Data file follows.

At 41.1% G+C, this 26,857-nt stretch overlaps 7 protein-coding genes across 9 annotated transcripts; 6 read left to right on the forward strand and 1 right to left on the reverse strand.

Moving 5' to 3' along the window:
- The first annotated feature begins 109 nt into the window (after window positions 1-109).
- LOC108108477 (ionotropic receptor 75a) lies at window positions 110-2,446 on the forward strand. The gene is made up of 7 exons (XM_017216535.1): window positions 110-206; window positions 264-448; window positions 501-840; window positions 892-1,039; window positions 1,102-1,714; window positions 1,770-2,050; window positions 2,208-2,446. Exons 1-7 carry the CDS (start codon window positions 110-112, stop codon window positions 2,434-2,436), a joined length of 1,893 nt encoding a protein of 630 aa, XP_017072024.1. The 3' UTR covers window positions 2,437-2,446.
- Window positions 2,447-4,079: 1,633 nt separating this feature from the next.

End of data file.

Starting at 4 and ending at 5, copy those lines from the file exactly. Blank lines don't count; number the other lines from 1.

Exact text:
- LOC108108477 (ionotropic receptor 75a) lies at window positions 110-2,446 on the forward strand. The gene is made up of 7 exons (XM_017216535.1): window positions 110-206; window positions 264-448; window positions 501-840; window positions 892-1,039; window positions 1,102-1,714; window positions 1,770-2,050; window positions 2,208-2,446. Exons 1-7 carry the CDS (start codon window positions 110-112, stop codon window positions 2,434-2,436), a joined length of 1,893 nt encoding a protein of 630 aa, XP_017072024.1. The 3' UTR covers window positions 2,437-2,446.
- Window positions 2,447-4,079: 1,633 nt separating this feature from the next.